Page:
Losing a pet can be painful, oddly, the feeling can be much like losing a friend or a family member. Those first hours, to days, when you measure everything by the emptiness that now exists in place of what was once space occupied by someone or something else. My eldest dog Toby passed away yesterday afternoon. My eldest daughter Brooke came home and was first to find him lying still at the top of the stairs.
This morning I measured that emptiness in the form of the nagging irritation that he would provide. He was dying from congestive heart failure, so he had a cough that was more like a seal bark… incessant and absolutely annoying. I felt really bad for him at first, then I just wished it would stop. We actually were treating him for his CHF as the drugs are pretty effective, an odd thing for a guy like me, but when you don’t really have control over health decisions… it is hard to find alternatives to meds.
He was more concerned since the CHF started, keeping himself closer to us most of the time. He would lay in front of the shower in the early morning when I was trying to be as quiet as possible… then move to the stair and block my passage down in the dark. Coupled with the midnight barking of a seal, he was downright horrible to have around these last few months. But oddly enough I find myself missing all of those awful nuances. Funny.
Toby was 11 years old, and if you remember, he was my nearly dead dog a little over a year ago. My wife and the girls and I had a “face-time” conversation from Colorado last February to say farewell to Toby, but a sum of money later and a small amount of time, and we were blessed with another year and a half with him.
My wife commented this morning, “I just want to feel his fur”. Look at the picture and tell me you don’t share her sentiment. Look at that fur! Seriously, this guy will be missed. In the five dogs that I have had, he was the most amazing. His spirit was the sweetest, he cared more for being obedient than any other animal I have met. A shadow behind my left hip. He would follow at just the right distance, “what would you like of me next?” I will miss this dog immensely, more than any other for sure.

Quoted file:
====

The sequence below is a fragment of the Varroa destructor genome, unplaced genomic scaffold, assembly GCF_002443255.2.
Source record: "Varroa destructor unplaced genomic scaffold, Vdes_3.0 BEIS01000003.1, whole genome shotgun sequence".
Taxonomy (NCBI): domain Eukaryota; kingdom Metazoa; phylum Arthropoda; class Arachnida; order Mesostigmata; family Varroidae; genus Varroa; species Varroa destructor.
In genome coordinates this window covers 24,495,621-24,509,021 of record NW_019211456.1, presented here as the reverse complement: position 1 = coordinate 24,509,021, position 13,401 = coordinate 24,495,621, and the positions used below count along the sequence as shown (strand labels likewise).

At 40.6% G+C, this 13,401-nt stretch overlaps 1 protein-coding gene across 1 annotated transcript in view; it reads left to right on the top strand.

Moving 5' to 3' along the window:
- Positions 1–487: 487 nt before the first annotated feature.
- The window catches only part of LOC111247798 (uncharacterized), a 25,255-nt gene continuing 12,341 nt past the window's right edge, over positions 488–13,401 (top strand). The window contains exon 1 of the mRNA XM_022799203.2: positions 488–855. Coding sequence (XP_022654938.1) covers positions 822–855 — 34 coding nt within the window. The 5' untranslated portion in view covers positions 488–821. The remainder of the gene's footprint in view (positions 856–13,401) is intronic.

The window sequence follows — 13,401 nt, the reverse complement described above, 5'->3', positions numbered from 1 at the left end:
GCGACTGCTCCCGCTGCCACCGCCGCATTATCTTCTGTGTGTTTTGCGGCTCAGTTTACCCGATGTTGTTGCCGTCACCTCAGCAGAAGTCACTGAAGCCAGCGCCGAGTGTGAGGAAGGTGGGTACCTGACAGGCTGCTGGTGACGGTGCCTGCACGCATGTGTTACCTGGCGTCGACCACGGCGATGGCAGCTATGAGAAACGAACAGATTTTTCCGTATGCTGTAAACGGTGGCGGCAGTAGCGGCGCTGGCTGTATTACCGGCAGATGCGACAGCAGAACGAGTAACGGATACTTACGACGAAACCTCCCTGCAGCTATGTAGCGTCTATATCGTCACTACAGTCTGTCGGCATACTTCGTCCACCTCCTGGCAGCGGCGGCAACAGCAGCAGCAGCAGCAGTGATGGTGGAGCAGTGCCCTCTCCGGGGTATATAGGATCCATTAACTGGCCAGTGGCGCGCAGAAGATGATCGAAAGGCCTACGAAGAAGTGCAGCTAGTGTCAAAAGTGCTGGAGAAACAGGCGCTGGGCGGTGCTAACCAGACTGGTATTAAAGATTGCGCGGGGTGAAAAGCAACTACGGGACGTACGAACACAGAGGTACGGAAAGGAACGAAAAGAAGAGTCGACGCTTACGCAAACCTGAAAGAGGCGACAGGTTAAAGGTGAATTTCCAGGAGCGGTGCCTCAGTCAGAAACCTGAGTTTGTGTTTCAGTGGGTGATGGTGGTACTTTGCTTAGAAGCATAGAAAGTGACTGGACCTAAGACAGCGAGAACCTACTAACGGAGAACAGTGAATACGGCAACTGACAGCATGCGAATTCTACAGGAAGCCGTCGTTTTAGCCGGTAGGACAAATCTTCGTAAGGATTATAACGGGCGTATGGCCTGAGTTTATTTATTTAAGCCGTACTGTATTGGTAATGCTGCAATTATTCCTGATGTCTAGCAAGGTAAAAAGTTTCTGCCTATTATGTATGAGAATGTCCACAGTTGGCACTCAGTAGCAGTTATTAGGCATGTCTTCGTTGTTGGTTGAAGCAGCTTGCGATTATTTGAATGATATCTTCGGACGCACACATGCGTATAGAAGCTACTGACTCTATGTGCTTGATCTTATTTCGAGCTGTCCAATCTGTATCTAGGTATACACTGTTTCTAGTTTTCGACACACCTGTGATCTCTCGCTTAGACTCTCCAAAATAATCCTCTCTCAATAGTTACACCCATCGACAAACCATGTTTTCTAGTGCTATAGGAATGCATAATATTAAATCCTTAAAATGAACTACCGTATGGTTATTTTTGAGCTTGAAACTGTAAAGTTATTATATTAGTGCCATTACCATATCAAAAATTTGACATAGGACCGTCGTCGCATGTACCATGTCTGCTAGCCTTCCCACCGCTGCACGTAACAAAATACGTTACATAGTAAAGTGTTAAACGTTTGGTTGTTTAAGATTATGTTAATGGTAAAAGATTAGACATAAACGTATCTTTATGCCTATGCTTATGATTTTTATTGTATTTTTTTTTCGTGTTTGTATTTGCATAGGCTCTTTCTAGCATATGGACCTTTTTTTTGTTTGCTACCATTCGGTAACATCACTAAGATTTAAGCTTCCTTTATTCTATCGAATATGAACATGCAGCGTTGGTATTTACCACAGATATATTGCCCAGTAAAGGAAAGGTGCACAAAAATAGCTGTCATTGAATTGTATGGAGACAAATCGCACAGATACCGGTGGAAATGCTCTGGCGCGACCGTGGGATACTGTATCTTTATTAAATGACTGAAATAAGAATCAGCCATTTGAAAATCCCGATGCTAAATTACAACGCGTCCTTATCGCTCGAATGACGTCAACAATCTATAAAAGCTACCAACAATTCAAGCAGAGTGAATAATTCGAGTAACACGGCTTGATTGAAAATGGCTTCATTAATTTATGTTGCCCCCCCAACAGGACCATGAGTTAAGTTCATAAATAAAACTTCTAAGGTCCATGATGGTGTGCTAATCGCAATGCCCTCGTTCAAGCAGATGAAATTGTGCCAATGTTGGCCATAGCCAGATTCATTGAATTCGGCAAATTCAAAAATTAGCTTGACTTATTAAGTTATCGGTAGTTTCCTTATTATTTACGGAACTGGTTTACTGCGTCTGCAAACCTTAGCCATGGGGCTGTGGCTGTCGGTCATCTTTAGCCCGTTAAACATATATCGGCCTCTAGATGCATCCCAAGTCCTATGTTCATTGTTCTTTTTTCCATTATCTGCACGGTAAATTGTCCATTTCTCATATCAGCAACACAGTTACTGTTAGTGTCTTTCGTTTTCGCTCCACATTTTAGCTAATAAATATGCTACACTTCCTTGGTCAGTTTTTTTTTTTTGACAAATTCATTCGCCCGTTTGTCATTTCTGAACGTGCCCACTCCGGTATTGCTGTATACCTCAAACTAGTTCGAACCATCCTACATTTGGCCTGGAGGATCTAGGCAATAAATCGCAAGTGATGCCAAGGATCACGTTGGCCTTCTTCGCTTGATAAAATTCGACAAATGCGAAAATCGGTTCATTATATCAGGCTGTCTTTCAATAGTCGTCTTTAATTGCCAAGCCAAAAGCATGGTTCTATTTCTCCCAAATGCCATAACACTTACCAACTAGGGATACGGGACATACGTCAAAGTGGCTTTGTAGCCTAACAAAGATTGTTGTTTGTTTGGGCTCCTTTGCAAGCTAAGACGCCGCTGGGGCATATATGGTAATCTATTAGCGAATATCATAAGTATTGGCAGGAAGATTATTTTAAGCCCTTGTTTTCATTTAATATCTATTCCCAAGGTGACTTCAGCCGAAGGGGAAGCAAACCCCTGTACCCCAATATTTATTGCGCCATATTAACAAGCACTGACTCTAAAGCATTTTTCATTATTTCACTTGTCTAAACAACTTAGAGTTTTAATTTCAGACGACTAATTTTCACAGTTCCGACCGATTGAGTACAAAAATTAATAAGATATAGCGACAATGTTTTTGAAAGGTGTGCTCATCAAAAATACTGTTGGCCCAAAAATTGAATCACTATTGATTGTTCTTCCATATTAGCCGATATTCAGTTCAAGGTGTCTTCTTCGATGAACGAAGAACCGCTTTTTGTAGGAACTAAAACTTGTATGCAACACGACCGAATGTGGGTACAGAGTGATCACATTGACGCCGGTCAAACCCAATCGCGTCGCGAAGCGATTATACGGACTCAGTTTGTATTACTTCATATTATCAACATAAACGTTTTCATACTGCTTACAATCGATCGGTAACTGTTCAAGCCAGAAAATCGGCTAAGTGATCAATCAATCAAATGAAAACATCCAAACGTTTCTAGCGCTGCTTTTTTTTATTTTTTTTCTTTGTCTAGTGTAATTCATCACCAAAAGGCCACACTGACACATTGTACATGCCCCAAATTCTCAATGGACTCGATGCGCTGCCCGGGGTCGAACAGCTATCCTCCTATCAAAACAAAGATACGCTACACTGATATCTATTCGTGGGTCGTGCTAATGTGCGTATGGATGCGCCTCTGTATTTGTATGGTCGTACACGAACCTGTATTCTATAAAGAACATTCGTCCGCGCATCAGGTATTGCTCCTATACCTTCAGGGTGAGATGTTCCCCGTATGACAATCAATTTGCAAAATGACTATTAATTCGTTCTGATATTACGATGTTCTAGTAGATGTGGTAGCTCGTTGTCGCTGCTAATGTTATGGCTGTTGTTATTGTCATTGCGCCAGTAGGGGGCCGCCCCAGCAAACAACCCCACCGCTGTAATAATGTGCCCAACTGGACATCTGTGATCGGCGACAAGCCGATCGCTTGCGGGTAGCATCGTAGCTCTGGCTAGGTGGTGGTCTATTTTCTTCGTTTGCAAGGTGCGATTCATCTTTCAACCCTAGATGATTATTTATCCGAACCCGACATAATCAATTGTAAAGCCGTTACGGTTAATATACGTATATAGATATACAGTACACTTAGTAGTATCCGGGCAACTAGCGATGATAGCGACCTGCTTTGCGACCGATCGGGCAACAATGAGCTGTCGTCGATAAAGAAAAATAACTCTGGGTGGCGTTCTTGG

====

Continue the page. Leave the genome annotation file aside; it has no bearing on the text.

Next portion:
So here is a question.
If I am going to miss all of his annoying habits when he is gone, along with the good ones… why can’t I provide him with more appreciation while he is alive? How often do we complain about a loved one, in so many cases I would say a spouse… over traits and attributes that you know will one day be the thing that you miss?
I hope you are starting to get it. How many people do we have who are very close in our lives, yet we are irritated by the little things that they do? How bad would you feel if they passed tomorrow? How much effort would you put forth if you knew this was it, that the end was near.
My entire point for you today, is to understand that the things that bother you now, might end up being the things you miss the most. Stop and enjoy the world around you while you can!
Be blessed and Be well – Dr. E